*Cross-posted from Fair Use Week*

Check out all the great posts from Day 2 of Fair Use/Fair Dealing Week 2017! Don’t see yours? Contact us to get yours added! You can view previous roundups here.

Podcasts

Re:Create Copy This Podcast Episode 4: Fair Use: You Use It More Than You Realize with Corynne McSherry (EFF)

Videos

CMSi, Fair Use Video Code: Documentary Filmmakers’ Statement of Best Practices

Blog Posts

Authors Alliance,Fair Use Week: Our Best Practices Guide is Underway

Jonathan Band on ARL Policy Notes Blog,Copyright Notice and Fair Use

Brandon Butler on Copyright at Harvard University Blog,Fair Use and Open Access: Two Great Tastes That Taste Great Together

Canadian Association of Research Libraries,CARL Statement in support of Fair Use/Fair Dealing Week 2017

Melanie Clark on Visual Resources Association Blog,Fair Use Week: Image Sources

EDUCAUSE,Fair Use

Ellen Euler, Anne Klammt und Oliver Rack on Deutsch Digitale Bibliothek,Bereit zu teilen?” (translation: “Ready to Share?”)

David Hansen on Scholarly Communications @Duke,Fair Use For Authors

Brandy Karl on Penn State Copyright Portal,Penn State Celebrates Fair Use Week 2017 #WeAreFairUse

Brandy Karl on Penn State Copyright Portal,Fair Use Myths & Facts #WeAreFairUse

Joshua Lamel,Fair Use: You Use It More Than You Realize

Mayra Linares on CMSi,How to Use Copyrighted Material in Your Work: Fair Use Week

Jeremy Malcolm, Electronic Frontier Foundation,Australia’s Battle Over Fair Use Boils Over

Jim Neal in The Hill,Balance is Everything

Stakebait on Archive of Our Own, “In Defense of Fanfiction (a sonnet to Fair Use)

Rebecca Reznik-Zellen on LSL Now,Fair Use Week 2017

Adrian Sheppard on The QUAD Where UAlberta Meets Online,The Importance of Fair Dealing

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Debunking Fair Use Myths

This week is Fair Use Week, an annual celebration of the important doctrines of fair use and fair dealing. It is designed to highlight and promote the opportunities presented by fair use and fair dealing, celebrate successful stories, and explain these doctrines.

*Cross-posted from Copyright at Harvard Library*

Many myths perpetuate in the world of copyright. There are myths about copyright term, copyrightability, and the most important exception to copyright: fair use. Fair use is, of course, an essential right that allows the use of copyrighted material without permission from the rightholder under certain circumstances. Without fair use, we might not have the great technological advancements like DVRs and search engines. Without fair use, there would be no parody, no critique, or mash-ups. Without fair use, scholarship and education would be severely hampered. Unfortunately, some myths surrounding fair use serve to severely limit this essential right or might cause confusion about what is actually a fairly predictable doctrine with plenty of existing guidance.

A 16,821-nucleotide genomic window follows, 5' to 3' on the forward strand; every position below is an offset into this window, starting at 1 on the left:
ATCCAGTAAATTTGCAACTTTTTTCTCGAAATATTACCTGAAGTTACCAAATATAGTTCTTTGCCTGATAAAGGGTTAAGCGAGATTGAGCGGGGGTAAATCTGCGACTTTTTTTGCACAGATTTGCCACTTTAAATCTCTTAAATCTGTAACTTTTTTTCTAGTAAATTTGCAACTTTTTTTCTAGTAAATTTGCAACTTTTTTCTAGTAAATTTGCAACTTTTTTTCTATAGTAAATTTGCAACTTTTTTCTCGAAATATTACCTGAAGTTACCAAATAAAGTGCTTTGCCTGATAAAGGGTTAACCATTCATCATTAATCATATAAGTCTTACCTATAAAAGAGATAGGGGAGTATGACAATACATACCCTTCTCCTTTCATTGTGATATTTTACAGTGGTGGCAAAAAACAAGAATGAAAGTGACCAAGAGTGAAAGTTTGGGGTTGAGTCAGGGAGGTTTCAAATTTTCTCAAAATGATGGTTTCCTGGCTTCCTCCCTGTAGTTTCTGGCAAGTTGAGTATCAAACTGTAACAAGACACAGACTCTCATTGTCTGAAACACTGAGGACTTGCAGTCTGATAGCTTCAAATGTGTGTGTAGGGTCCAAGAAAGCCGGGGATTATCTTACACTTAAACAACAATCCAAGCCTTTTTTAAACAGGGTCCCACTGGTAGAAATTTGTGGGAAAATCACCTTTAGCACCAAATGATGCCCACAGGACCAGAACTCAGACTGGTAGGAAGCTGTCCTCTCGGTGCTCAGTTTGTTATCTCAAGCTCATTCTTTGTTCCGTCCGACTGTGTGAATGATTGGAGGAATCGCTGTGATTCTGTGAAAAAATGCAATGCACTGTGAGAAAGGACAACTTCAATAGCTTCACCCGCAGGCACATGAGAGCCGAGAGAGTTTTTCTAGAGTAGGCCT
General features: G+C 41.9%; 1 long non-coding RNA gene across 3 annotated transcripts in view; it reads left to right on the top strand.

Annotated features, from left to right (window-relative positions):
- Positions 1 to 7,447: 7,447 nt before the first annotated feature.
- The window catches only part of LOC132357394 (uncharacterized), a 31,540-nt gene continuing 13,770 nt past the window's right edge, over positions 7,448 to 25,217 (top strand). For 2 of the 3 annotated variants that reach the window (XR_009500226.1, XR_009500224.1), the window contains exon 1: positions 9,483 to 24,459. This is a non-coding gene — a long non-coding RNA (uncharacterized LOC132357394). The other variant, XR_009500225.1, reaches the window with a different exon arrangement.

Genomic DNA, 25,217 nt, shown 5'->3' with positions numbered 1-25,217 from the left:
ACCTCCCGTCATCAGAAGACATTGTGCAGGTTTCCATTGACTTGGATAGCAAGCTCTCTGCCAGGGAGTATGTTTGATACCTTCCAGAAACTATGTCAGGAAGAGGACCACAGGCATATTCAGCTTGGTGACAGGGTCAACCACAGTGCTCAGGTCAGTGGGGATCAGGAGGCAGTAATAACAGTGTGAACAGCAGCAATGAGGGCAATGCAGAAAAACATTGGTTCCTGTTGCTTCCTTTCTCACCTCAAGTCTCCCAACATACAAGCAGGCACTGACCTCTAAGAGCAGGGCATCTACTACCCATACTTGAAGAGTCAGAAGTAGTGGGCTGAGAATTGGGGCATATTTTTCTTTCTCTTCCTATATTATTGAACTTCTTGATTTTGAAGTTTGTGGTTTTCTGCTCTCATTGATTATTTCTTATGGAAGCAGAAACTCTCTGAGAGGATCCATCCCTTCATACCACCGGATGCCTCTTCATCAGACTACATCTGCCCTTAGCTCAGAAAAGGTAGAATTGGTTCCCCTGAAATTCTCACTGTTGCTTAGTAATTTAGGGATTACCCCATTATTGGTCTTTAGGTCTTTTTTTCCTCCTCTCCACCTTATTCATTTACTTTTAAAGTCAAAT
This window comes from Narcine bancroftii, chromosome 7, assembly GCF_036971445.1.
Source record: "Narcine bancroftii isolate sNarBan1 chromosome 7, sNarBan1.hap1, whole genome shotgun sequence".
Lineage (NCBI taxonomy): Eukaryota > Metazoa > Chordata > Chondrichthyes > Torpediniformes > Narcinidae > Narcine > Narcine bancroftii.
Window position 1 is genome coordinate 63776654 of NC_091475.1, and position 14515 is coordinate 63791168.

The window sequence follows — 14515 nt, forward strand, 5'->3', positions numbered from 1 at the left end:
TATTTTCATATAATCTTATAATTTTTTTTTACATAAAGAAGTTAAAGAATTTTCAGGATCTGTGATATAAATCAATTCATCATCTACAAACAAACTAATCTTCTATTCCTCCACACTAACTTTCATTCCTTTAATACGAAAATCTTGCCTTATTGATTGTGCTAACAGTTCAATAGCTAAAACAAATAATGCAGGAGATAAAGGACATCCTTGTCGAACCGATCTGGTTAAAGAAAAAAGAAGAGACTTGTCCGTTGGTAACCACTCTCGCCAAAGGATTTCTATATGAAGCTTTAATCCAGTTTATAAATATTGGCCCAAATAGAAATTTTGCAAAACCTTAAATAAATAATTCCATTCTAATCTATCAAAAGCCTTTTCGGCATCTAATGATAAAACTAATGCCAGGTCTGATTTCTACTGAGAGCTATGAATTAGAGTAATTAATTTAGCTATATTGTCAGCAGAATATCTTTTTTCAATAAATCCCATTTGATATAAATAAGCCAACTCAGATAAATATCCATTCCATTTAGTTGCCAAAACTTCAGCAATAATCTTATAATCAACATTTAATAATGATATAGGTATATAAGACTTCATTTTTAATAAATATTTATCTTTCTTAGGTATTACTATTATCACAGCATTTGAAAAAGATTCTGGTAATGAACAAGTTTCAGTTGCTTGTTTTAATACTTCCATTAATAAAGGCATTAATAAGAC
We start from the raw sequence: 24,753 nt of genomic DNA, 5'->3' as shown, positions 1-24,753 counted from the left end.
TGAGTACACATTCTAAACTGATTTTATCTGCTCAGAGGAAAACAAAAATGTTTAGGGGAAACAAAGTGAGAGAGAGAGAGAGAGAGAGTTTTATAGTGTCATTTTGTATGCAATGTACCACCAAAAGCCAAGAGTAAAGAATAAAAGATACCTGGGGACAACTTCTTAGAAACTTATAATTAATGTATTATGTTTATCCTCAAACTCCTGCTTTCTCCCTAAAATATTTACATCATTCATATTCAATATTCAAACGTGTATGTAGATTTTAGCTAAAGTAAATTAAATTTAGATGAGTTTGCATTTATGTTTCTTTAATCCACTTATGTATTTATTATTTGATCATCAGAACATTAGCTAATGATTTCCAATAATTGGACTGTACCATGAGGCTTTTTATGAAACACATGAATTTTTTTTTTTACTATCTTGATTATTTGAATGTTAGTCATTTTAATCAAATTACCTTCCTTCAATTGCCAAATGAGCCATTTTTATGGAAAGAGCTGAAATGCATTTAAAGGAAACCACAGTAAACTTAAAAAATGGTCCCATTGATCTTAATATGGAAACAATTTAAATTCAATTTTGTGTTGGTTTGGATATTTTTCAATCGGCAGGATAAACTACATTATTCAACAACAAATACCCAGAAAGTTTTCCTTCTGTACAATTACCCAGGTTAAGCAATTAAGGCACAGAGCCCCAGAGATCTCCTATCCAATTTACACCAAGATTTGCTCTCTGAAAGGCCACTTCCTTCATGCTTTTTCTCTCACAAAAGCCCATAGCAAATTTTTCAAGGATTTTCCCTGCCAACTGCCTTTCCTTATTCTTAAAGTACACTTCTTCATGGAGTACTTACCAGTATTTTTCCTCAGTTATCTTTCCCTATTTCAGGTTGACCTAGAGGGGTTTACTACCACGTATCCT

For Fair Use Week 2017, ARL commissioned an infographic on ten fair use myths and facts. This post focuses on two of those ten myths and facts. 

Myth: Fair use is a defense, or minor exception, not a right.

Fact: Fair use is a right that accommodates the First Amendment.

Often, we hear that fair use is a defense to copyright infringement. Rightholders categorize fair use as merely a defense that excuses copyright infringement. In reality, however, fair use is a critical right and Congress has recognized its status as a user’s right. Section 108 of the Copyright Act, which provides for the exceptions for libraries and archives, explicitly references “the right of fair use.”

Fair use must be viewed as a right because of its essential relationship to freedom of speech and expression. The Supreme Court has acknowledged the important role of fair use as a First Amendment “safeguard.” In Eldred v. Scott, for example, the Court noted that the idea-expression distinction for copyrightability standards and the fair use right are “generally adequate to address” First Amendment concerns and that these copyright elements serve as “built-in First Amendment accommodations.” The Court continues by explaining, because “The Copyright Clause and First Amendment were adopted close in time, [t]his proximity indicates that, in the Framers’ view, copyright’s limited monopolies are compatible with free speech principles. Indeed copyright’s purpose is to promote the creation and publication of free expression.” The “Copyright Clause,” of course, refers to the constitutional purpose of copyright to “promote the progress of science and the useful arts.” Fair use supports both this purpose and the First Amendment. In fact, the only way to square the potential restrictions that copyright places on speech with the guaranteed right to freedom of expression, a flexible mechanism must exist to ensure that copyright does not conflict with free speech.